‘Ah,’ said a disappointed Mrs Hudson. But then she quickly added in a brisk business-like manner, ‘Yes, quite so, Miss Prim. A perfectly reasonable quid pro quo, I think, eh? Now, I shall write down all of the details, if I may, in my shopping pad. His height first, Miss Prim.’

‘What has his height to do with it? It was his disgusting fingers that did the mischief!’

 

Chapter 2.

Mrs Hudson gritted her teeth and said, ‘A detective needs facts to go on, Miss Prim. All facts and any facts pertaining to the incident. Surely you must appreciate that? The detective assembles them and builds up a concise picture of a crime and its perpetrator, a motive and a solution.’

‘Huh. You seem unhealthily knowledgeable about the whole subject, if I may say so, madam.’

But Mrs Hudson beamed a noncommittal smile, refusing to be offended by the unconcealed barb. Miss Prim continued.

‘I did not see the wretch, Mrs Hudson. The devil came from behind. Did his nefarious business and disappeared.’

‘I do not suppose you know which hand he used?’

‘No, I do not!’ exploded the victim. ‘This is all getting most uncommonly coarse, Mrs Hudson. I am sure your Mr Holmes, a man though he was, would not have been so gross. I am not a judge of hand nipping, Mrs Hudson. And it was considerably more than nipping, I might add. The whole affair is most revolting. Men should be banned from being on the streets on foggy days. They should be made to keep their hands in their pockets at all times.’ She sniffed into her handkerchief. ‘It was never thus in my mother’s day!’

Rallying to the appeal for justice by one woman to another and as a method of gaining her client’s confidence  and strengthening her societal respectability vis-a-vis becoming associated with the highly desirable Good Ladies Campaign for Safe Streets and Clean Public Conveniences, Mrs Hudson said:

‘I am sure that is true, Miss Prim. We live in a veritable age of Sodom and Gomorrah, I do declare. “He who lays the hand of shame on his neighbour, in Hell forever he shall labour,” Miss Prim!’

They then paused to rest their susceptibilities. Mrs Hudson glanced at her empty pad, did a doodle of a funny face, and scribbled over it.

‘No details of your attacker? No height or size? His voice, Miss Prim? Did he speak? Did his breath smell of something distinctive? Perhaps a particular brand of cigar? Or were there curry overtones, say, of some distinctive flavour?’

‘What on earth are you talking about? I was being assaulted for goodness sake, Mrs Hudson. Have you no idea what that is like? The ignominy. The heart stopping shock to the system. The appalling mental agony.’

She stiffened and shuddered on the edge of her chair to the extent that Mrs Hudson gathered herself ready to leap forwards and stop her slipping onto the floor in her passion of indignation and revulsion.

Miss Prim then cried out, ‘Someone must apprehend the perverted swine before the whole world of womankind walks forever in fear!’

Before the exchange continued, Fanny-Annie appeared in the doorway nervously wringing her hands together and poking her head forwards in a pose of uncertainty.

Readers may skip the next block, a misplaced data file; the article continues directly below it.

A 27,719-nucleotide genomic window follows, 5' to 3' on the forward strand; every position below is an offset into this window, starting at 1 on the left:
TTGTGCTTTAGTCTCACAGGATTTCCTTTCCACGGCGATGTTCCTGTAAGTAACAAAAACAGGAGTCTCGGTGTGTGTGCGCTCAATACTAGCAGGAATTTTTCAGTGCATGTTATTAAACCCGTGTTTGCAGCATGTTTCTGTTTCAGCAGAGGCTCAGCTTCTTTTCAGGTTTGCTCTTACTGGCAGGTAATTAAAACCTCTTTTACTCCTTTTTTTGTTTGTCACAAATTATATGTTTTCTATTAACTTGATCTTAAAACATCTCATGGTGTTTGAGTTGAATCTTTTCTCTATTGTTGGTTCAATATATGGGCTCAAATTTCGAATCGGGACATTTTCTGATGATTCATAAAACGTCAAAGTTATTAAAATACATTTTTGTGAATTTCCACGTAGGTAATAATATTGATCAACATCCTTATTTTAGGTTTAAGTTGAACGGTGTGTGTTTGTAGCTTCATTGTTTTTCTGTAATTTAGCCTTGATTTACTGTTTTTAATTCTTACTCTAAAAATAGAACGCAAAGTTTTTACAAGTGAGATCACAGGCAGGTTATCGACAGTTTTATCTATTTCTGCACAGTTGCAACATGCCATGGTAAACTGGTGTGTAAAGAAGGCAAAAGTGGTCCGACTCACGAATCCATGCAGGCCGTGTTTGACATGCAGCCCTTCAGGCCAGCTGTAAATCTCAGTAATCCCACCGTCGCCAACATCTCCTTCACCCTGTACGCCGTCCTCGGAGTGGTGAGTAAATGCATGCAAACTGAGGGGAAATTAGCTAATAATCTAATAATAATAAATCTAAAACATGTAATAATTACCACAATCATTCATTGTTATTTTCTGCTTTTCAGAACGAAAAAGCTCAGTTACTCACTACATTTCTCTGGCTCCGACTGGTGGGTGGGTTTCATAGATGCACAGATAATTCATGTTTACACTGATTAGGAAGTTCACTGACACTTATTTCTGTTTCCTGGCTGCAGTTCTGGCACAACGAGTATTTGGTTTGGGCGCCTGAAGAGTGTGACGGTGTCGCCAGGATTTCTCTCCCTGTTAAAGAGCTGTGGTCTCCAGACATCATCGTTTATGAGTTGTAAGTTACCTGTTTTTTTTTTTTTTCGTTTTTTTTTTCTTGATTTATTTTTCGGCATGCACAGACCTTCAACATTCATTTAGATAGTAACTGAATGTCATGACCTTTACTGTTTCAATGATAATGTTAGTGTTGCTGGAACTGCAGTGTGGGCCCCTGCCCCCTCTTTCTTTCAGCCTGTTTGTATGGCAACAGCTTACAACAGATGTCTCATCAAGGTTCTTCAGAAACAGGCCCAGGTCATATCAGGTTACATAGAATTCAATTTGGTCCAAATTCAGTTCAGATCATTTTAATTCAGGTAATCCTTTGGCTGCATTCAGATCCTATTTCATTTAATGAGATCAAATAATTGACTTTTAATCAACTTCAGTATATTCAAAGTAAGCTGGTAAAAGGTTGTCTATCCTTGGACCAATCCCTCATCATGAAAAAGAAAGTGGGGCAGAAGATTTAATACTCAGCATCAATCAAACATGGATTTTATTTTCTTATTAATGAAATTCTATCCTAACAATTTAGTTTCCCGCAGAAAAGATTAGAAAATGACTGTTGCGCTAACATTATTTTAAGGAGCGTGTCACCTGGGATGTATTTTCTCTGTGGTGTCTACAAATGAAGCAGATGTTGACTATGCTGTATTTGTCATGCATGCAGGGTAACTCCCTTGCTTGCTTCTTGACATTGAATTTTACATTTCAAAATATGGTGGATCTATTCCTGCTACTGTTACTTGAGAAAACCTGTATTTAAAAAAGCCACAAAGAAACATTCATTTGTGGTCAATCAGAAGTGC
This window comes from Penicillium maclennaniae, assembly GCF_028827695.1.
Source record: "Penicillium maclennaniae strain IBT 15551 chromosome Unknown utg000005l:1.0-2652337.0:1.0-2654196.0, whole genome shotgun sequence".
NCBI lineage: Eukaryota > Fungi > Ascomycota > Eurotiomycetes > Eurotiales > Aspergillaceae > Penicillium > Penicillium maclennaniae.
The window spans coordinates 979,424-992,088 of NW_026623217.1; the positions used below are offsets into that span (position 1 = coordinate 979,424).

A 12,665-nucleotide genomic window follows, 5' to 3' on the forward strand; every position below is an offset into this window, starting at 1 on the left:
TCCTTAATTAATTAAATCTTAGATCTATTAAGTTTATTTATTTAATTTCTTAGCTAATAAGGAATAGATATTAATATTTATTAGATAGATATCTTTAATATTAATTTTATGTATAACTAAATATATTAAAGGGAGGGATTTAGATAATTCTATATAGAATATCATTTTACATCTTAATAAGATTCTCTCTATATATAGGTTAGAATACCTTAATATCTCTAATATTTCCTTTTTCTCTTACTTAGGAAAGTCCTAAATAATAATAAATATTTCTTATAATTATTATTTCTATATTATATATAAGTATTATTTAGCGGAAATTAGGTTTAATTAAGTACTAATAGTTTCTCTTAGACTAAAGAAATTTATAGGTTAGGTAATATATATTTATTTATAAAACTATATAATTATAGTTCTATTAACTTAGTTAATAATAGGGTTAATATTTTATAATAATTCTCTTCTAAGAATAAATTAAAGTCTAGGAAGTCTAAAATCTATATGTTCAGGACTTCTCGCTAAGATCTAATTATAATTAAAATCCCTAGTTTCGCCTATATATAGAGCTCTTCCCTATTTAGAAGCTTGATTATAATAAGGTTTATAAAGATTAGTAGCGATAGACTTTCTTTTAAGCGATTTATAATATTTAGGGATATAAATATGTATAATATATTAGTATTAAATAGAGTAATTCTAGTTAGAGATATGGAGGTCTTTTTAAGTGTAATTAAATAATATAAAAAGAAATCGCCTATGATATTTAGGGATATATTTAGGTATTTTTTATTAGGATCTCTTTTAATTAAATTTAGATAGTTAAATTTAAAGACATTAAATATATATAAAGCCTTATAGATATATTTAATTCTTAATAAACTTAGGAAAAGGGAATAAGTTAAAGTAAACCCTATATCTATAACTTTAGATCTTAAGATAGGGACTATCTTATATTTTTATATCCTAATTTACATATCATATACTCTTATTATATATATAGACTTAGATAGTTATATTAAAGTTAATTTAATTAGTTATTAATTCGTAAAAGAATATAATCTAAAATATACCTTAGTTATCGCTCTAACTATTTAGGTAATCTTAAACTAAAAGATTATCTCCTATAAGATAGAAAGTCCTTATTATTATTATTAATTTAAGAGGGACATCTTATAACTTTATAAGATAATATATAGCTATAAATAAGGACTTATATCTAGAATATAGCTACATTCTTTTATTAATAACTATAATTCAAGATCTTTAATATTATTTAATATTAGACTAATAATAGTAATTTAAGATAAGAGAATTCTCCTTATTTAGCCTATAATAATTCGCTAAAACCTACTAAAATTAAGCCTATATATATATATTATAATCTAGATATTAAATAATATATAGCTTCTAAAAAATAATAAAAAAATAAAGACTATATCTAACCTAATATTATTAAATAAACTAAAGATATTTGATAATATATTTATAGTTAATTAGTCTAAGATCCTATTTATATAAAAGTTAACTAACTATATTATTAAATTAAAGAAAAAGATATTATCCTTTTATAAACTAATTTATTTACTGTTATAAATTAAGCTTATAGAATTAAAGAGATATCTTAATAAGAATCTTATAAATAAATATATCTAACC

‘Yes?’ said her mistress in a sharper tone than she intended due to being so worked up herself by Miss Prim’s outburst.

‘Is, is everything all right, mum? Aow, lor, but what I heard such a load o’ shouting I thought…’

She stopped and a pained expression distorted even more her usually distorted face of displeasure with the way life treated her. Mrs Hudson gave her an impatient look of expectation, which encouraged her to resume and say:

‘That there was some poor soul being murder, or something, Mrs H, if you please, mum …’ tailing off awkwardly before finishing with a brief curtsy.

Mrs Hudson now gave her a facsimile of a warm smile as a form of dismissal for it didn’t do to be too familiar with one’s servants in front of visitors. This point lingered for a moment or two as it occurred to her how familiar she and Fanny-Annie, the gutter girl supreme, had become since becoming a detective partnership.

She spoke with her neighbour and new client for a little while longer, but it did not reveal anything substantial, and Mrs Hudson escorted Miss Prim out and said good evening. She rested her back against the door and expelled an exhausted breath.

‘Well, what is the purpose of taking on a case if there are no clues and the prime witness is so difficult to deal with? The old stick only wanted tea and sympathy. And she got none of either, so there!’

She went down into the basement kitchen where Fanny-Annie could be seen in an alcove by the back door, busy with pummelling bed sheets and clothing in a tub of heated water with the wooden dolly with its metal paddle.

‘You look good and properly boxed and bagged, Mrs H, begging your pardon for noticing, mum.’

‘If you mean I am extremely vexed and tired, you are quite right, Grubbins.’

‘Miss Prim’s a one ain’t she just, and all? That Jack the Nipper must have been proper desperate to have a go at fingering her you-know-what, Mrs H, eh?’

‘Can I take it you were listening to our interview, by some chance, Detective Grubbins?’

‘Cor, well, I have to practice me heavesdropping whenever I can. That’s what detectives do, don’t they, mum?’

Mrs Hudson had to admit that it was a justifiable excuse and complimented the novice detective on her enterprise, to which Fanny-Annie politely said thank you ever so, and made Mrs Hudson realise how much she herself had to learn of this profession that had been thrust upon her. She drank a glass of ginger water in uncultivated gulps to ease her uneasy mind.